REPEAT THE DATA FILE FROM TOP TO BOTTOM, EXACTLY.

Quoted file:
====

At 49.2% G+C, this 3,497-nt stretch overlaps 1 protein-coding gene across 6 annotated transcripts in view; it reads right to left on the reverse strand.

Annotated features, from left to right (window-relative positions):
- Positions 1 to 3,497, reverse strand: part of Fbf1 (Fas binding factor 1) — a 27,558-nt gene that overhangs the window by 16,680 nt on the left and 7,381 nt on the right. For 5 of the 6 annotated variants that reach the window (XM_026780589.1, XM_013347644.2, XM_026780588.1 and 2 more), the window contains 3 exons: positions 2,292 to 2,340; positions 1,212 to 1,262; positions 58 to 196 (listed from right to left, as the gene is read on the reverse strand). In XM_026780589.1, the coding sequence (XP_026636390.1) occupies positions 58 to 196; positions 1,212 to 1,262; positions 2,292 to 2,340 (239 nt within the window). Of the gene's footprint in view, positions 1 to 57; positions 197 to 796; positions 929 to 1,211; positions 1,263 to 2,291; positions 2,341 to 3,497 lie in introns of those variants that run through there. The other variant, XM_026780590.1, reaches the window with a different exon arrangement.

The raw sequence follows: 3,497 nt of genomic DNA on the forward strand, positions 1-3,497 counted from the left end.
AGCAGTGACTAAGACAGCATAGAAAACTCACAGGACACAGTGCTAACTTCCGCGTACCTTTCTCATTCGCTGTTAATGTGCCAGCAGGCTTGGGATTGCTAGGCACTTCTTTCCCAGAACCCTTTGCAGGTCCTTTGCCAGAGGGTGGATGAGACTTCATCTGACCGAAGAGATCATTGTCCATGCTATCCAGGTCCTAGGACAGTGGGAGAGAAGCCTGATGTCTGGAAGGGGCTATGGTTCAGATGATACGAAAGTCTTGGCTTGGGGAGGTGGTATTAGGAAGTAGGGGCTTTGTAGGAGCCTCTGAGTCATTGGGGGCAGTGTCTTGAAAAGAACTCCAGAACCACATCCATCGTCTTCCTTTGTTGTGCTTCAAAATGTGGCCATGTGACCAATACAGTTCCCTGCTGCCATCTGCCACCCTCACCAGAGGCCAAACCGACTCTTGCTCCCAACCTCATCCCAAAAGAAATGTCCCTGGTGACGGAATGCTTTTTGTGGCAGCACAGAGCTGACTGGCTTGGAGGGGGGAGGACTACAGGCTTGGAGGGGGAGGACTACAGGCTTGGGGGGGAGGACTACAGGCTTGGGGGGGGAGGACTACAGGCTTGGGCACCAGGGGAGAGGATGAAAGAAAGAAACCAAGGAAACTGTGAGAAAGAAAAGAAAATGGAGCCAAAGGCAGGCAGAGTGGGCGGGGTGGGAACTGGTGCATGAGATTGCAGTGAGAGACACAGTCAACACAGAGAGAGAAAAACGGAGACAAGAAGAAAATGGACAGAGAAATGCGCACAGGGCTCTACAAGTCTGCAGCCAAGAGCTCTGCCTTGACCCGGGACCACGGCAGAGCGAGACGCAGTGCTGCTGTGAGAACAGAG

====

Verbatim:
At 49.2% G+C, this 3,497-nt stretch overlaps 1 protein-coding gene across 6 annotated transcripts in view; it reads right to left on the reverse strand.

Annotated features, from left to right (window-relative positions):
- Positions 1 to 3,497, reverse strand: part of Fbf1 (Fas binding factor 1) — a 27,558-nt gene that overhangs the window by 16,680 nt on the left and 7,381 nt on the right. For 5 of the 6 annotated variants that reach the window (XM_026780589.1, XM_013347644.2, XM_026780588.1 and 2 more), the window contains 3 exons: positions 2,292 to 2,340; positions 1,212 to 1,262; positions 58 to 196 (listed from right to left, as the gene is read on the reverse strand). In XM_026780589.1, the coding sequence (XP_026636390.1) occupies positions 58 to 196; positions 1,212 to 1,262; positions 2,292 to 2,340 (239 nt within the window). Of the gene's footprint in view, positions 1 to 57; positions 197 to 796; positions 929 to 1,211; positions 1,263 to 2,291; positions 2,341 to 3,497 lie in introns of those variants that run through there. The other variant, XM_026780590.1, reaches the window with a different exon arrangement.

The raw sequence follows: 3,497 nt of genomic DNA on the forward strand, positions 1-3,497 counted from the left end.
AGCAGTGACTAAGACAGCATAGAAAACTCACAGGACACAGTGCTAACTTCCGCGTACCTTTCTCATTCGCTGTTAATGTGCCAGCAGGCTTGGGATTGCTAGGCACTTCTTTCCCAGAACCCTTTGCAGGTCCTTTGCCAGAGGGTGGATGAGACTTCATCTGACCGAAGAGATCATTGTCCATGCTATCCAGGTCCTAGGACAGTGGGAGAGAAGCCTGATGTCTGGAAGGGGCTATGGTTCAGATGATACGAAAGTCTTGGCTTGGGGAGGTGGTATTAGGAAGTAGGGGCTTTGTAGGAGCCTCTGAGTCATTGGGGGCAGTGTCTTGAAAAGAACTCCAGAACCACATCCATCGTCTTCCTTTGTTGTGCTTCAAAATGTGGCCATGTGACCAATACAGTTCCCTGCTGCCATCTGCCACCCTCACCAGAGGCCAAACCGACTCTTGCTCCCAACCTCATCCCAAAAGAAATGTCCCTGGTGACGGAATGCTTTTTGTGGCAGCACAGAGCTGACTGGCTTGGAGGGGGGAGGACTACAGGCTTGGAGGGGGAGGACTACAGGCTTGGGGGGGAGGACTACAGGCTTGGGGGGGGAGGACTACAGGCTTGGGCACCAGGGGAGAGGATGAAAGAAAGAAACCAAGGAAACTGTGAGAAAGAAAAGAAAATGGAGCCAAAGGCAGGCAGAGTGGGCGGGGTGGGAACTGGTGCATGAGATTGCAGTGAGAGACACAGTCAACACAGAGAGAGAAAAACGGAGACAAGAAGAAAATGGACAGAGAAATGCGCACAGGGCTCTACAAGTCTGCAGCCAAGAGCTCTGCCTTGACCCGGGACCACGGCAGAGCGAGACGCAGTGCTGCTGTGAGAACAGAG